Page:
A look from Paulo Redeem.
Marcus Branch


The Designer Behind Paulo Redeem Is Forging Her Own Path In Fashion

Founder NaaAmerley Badger’s brand is a new force in sustainable design.

by Whitney Bauck

NaaAmerley Badger is in many ways just at the beginning of her fashion journey, but it’s already been an unusual one.

As creator of the brand Paulo Redeem, Badger recently won the first-ever Amiri Prize and landed a $100,000 grant — without any formal fashion training to her name. Rather than spending the last decade plus bending over a sewing machine or attending fashion school, Badger spent it working as a teacher, then as an assistant principal, in the public school system in Philadelphia.

She started her brand, which focuses on rescuing unwanted clothing and textiles and garments and turning them into new clothing, as a response to excess in her own closet.

“I had a lot of clothes, as many people do, and I was thinking about how I could maybe rework some of them versus just donating them,” Badger says in a phone interview. (It was a smart move from a sustainability standpoint, as much of the clothing we donate ends up in landfills.)

Badger started pinning things together, adding cargo pockets to a jacket or ruffles to a hoodie to create a handful of beautiful Frankenstein-style garments. She got help sewing the pieces together, received affirmation from a designer friend that the designs were something truly special, and before she knew it, Badger was creating a whole collection.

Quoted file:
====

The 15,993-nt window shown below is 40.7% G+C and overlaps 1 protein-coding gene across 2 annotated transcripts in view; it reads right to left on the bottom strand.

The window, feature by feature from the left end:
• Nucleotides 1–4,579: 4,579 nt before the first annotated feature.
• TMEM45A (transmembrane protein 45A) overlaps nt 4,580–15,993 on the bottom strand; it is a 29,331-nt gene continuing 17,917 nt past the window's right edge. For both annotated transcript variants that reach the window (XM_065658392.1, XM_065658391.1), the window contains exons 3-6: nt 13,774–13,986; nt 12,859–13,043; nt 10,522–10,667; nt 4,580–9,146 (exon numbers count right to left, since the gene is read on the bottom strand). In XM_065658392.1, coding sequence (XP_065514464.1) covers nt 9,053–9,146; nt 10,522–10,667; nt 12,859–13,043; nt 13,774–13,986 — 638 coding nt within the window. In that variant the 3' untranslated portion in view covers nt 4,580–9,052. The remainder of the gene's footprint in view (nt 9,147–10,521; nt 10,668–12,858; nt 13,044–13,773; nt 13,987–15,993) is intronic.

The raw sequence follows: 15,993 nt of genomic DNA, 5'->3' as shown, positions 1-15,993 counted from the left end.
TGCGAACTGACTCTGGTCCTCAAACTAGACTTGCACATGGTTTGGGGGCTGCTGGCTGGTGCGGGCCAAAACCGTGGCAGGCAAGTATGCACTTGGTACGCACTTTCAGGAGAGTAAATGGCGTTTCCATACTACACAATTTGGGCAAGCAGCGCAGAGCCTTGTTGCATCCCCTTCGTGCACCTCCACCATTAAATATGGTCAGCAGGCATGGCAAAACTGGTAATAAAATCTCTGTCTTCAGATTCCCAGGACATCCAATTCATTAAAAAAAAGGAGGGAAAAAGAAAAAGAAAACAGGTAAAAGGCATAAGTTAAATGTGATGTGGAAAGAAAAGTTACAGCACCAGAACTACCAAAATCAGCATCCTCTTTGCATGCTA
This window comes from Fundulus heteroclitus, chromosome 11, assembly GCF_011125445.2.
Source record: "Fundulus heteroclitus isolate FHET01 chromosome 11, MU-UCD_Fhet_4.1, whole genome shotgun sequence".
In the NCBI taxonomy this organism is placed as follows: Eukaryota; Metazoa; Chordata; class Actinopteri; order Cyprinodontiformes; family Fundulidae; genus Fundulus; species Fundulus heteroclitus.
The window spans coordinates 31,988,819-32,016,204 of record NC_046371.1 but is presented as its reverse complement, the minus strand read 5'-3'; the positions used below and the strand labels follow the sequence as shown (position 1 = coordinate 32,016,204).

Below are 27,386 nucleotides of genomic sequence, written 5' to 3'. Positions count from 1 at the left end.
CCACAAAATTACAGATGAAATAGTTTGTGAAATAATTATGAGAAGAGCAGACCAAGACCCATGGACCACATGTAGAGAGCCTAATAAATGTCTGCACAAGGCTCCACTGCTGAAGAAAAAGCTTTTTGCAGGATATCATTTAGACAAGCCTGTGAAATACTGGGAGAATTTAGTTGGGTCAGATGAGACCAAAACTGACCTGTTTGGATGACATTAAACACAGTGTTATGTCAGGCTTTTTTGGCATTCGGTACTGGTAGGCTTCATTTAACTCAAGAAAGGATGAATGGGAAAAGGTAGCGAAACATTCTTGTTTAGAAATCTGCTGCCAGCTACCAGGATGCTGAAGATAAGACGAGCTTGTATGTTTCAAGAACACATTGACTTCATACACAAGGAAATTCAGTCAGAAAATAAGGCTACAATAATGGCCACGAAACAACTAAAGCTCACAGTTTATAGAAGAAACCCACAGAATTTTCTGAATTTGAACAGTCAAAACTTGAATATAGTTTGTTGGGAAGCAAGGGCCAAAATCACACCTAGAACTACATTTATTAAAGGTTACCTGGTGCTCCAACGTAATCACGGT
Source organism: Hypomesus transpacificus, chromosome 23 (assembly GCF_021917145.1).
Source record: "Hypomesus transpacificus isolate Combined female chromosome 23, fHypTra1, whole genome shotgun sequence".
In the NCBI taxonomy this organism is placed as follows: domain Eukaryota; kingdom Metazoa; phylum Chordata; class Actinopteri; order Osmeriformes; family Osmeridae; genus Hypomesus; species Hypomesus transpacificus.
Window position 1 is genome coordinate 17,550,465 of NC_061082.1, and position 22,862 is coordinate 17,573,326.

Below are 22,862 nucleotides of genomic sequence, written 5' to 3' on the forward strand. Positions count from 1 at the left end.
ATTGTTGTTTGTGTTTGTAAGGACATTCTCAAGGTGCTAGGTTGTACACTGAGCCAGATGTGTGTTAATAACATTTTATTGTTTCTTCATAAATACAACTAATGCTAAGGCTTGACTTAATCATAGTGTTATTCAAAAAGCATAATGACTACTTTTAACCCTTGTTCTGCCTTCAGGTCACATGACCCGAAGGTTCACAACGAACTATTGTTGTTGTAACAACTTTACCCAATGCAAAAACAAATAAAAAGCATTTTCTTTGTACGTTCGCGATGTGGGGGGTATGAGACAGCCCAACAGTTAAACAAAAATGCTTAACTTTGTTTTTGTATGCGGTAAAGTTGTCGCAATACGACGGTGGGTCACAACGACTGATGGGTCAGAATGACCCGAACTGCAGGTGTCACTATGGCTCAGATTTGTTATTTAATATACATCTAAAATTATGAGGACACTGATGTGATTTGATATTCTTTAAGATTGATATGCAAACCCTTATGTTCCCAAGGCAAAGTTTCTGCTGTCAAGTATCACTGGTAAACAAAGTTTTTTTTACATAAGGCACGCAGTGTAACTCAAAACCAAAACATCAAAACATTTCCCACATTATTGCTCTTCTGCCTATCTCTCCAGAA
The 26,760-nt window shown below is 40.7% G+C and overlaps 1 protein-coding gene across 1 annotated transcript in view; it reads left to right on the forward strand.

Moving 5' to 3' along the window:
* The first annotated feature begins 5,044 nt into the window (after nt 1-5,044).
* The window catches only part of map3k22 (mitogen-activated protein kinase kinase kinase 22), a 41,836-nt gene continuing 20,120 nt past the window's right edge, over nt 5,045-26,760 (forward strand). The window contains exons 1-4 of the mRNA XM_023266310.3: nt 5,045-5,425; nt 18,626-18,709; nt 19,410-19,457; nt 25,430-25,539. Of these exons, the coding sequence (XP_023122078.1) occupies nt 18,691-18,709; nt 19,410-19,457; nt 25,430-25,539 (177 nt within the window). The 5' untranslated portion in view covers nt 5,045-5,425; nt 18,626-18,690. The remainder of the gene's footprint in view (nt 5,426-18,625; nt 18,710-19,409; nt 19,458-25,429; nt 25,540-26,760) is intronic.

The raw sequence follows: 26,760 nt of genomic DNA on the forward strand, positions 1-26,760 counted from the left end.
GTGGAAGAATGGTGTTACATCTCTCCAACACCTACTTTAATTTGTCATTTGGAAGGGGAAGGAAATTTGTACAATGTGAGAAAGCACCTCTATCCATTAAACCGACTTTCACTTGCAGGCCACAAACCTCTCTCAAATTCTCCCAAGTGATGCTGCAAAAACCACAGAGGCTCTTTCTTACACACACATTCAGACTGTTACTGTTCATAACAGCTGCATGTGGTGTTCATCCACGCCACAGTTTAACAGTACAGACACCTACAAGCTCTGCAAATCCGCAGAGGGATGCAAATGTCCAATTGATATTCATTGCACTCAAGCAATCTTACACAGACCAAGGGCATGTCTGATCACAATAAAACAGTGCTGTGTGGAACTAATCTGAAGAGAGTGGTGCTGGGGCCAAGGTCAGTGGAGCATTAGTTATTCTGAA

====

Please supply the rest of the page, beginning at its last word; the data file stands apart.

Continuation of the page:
NaaAmerley Badger of Paulo Redeem.Alice Doyle

She spent the next two years of nights and weekends plugging away at the project while continuing her work as an educator during the day, before making the leap to quit her job to focus on Paulo Redeem full time in 2021. Moving to Mexico City to be nearer to potential production partners followed closely after.

“Two years ago I had this idea: What if I remixed clothes, using things that already exist to create something new? And now I’m at this place where I can actively do that,” she says. “I’ve been able to receive the support that I think I deserve. And that is going to allow me to express myself more creatively and to dream even bigger.”

We hopped on the phone to chat with Badger about her unique journey into the fashion industry, the rich history of Black sustainability, and more. Read on for highlights from our conversation.

What’s the story behind the name of the brand?

I was inspired by The Alchemist by Paulo Coelho; that’s why I selected Paulo. And then ‘redeem’ comes from this idea that the clothes are redeeming their impact on the earth, and we’re redeeming them by using them to make something else.

Photos by Marcus Branch
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Where do you source the materials for your pieces?

I started the first collection with things from my own closet. By the second collection, people knew what I was doing and would say, ‘Hey, I’m clearing my closet out. Can I bring you some stuff?’ Now that I have an opportunity to scale the brand, I’m looking for opportunities to source more deadstock fabric.